Using Nextdoor to Help Dig Out After Snowstorms

Written by Joseph Porcelli

Storms like Winter Storm Jonas can cause a great deal of anxiety and pose a threat to the well-being of neighbors who are older, injured, or have a disability.

For those of us in Washington D.C. over the past week, Winter Storm Jonas has proved challenging as it shut down roads, public transportation, and many of our lives. It’s important to remember, however, that doctors, nurses, and emergency personnel still need to get to and from hospitals, police stations, and fire departments in order to help those in need during the inclement weather.

With every snow storm that hits our area, I make sure to rally my neighbors and head out to help clear driveways, parked cars, fire hydrants, and handicapped parking spots to help out my neighbors in need.

A picture I snapped in my neighborhood after the storm. There's a car buried under there!

A picture I snapped in my neighborhood after the storm. There’s a car buried under there!

If you are willing to help shovel out a neighbor in need, consider posting to your Nextdoor neighborhood and letting your neighbors know you are willing to help shovel their driveways and sidewalks or remove snow from their vehicle. If you feel safe and are comfortable doing so, you can also offer to give your neighbors a ride to and from the hospital and also give the hospital a call to see if any of their personnel need assistance.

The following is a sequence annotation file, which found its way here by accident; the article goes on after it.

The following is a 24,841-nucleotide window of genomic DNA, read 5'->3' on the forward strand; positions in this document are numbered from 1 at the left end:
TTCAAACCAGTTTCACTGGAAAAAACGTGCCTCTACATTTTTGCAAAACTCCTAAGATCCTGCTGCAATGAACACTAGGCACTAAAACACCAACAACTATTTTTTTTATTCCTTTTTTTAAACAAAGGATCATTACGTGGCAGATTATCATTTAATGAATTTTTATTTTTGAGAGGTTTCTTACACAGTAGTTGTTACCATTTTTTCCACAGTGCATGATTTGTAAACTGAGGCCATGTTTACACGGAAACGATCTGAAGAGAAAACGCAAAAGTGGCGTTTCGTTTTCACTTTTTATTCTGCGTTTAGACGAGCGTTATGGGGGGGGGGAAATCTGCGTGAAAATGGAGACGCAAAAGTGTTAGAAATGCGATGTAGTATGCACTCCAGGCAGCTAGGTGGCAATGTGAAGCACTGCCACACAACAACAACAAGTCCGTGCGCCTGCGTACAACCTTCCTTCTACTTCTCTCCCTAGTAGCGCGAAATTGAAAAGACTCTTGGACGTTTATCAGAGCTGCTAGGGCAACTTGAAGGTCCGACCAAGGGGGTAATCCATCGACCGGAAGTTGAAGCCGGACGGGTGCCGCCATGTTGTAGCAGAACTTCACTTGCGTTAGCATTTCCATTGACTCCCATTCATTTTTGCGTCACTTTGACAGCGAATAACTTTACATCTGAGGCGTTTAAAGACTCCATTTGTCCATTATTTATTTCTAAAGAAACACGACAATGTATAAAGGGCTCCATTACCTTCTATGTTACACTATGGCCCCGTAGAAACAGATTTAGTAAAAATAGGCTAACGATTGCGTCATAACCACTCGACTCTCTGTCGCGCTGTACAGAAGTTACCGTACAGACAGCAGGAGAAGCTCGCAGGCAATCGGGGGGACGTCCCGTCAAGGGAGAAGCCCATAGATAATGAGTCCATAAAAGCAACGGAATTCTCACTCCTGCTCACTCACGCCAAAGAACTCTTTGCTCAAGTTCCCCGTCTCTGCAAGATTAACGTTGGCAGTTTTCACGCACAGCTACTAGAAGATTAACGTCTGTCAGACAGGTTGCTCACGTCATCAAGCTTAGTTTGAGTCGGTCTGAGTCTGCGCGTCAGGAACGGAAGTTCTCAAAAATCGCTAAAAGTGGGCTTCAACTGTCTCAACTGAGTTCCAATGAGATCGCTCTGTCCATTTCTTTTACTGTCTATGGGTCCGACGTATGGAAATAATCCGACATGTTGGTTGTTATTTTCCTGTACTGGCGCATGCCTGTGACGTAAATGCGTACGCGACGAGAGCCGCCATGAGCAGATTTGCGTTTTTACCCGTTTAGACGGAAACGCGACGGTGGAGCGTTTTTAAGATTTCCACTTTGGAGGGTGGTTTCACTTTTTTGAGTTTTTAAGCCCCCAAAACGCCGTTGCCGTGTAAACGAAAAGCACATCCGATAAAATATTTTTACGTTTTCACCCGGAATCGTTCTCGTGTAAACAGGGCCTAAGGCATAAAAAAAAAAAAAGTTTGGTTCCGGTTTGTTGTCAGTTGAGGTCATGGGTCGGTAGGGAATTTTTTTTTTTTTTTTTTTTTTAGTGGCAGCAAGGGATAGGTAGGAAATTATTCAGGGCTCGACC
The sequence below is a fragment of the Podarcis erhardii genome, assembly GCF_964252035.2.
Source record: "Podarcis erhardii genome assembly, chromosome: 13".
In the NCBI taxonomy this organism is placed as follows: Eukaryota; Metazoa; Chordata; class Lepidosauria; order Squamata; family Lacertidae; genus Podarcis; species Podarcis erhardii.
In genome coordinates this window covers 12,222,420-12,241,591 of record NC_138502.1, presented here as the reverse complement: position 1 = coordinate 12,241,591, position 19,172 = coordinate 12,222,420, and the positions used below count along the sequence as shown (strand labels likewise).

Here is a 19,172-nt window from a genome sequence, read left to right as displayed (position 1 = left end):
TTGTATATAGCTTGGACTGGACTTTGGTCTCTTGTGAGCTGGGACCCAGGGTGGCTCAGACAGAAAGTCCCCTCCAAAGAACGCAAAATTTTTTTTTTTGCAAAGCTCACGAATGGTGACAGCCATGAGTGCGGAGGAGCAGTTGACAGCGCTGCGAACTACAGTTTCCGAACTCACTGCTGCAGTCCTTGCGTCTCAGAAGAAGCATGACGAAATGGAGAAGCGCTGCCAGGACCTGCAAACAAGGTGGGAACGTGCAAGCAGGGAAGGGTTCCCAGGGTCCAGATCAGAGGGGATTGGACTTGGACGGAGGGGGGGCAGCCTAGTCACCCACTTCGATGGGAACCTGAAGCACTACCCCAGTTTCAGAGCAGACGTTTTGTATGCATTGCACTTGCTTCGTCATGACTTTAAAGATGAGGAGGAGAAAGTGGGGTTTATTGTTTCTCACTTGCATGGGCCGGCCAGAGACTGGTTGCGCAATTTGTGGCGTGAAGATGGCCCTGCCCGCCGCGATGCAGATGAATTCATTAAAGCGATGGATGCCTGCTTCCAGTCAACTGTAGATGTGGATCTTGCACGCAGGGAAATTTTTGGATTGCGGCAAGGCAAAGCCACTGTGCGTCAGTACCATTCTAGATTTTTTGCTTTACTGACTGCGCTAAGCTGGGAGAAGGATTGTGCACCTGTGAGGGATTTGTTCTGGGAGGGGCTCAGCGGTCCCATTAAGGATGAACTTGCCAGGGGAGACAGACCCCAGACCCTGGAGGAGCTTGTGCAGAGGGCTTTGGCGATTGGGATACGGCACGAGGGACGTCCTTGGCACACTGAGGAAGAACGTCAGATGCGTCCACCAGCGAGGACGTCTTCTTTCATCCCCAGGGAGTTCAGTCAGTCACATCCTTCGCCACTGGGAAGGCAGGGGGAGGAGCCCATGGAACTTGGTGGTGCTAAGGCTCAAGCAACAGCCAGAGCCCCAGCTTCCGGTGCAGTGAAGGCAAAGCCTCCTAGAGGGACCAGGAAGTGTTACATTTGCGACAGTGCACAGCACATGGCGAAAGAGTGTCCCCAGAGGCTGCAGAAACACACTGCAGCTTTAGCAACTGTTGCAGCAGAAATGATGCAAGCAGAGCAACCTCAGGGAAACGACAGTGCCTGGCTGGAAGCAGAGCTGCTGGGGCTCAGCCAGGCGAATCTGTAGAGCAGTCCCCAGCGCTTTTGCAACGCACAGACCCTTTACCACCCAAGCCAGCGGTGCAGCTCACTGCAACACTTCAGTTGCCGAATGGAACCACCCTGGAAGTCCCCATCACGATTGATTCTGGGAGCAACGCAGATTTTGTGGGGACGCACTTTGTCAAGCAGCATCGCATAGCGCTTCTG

Keep a close eye on your Nextdoor app to see if neighbors are stuck and in need of help – they might send out an Urgent Alert if they are in need of immediate assistance.

A nurse I dug out of the snow so she could make her shift at the hospital.

A nurse I drove to work so she could make her shift at the hospital.

In addition to helping those in need and transporting medical personnel, please consider posting on Nextdoor and rallying your neighbors to shovel out:

  • Vehicles parked in handicap parking spots
  • Empty handicap parking spots
  • Fire hydrants
  • Storm drains
  • Bus stops
  • Curb cuts

When shoveling sidewalks and curb cuts, remember to shovel the width of at least 36 inches to allow people who use wheelchairs to pass safely. When you shovel, do so slowly by taking small scoops of snow and regular breaks. Remember to stay hydrated!


My neighbors and I made sure to shovel out fire hydrants in our community.

While you’re out shoveling, it is also a good idea to check on your vulnerable neighbors to ensure their heat is working and that they have plenty of food, water, and medicine.

Being in service to others brings me great joy. For those on the receiving end, it can make a real difference in that person’s snowy day. You can see how much a neighbor may appreciate your hard work in the video I made below of my neighbor, Vernial, whom I dug out with another neighbor of mine.

Stay warm, and thank you for looking out for your neighbors!

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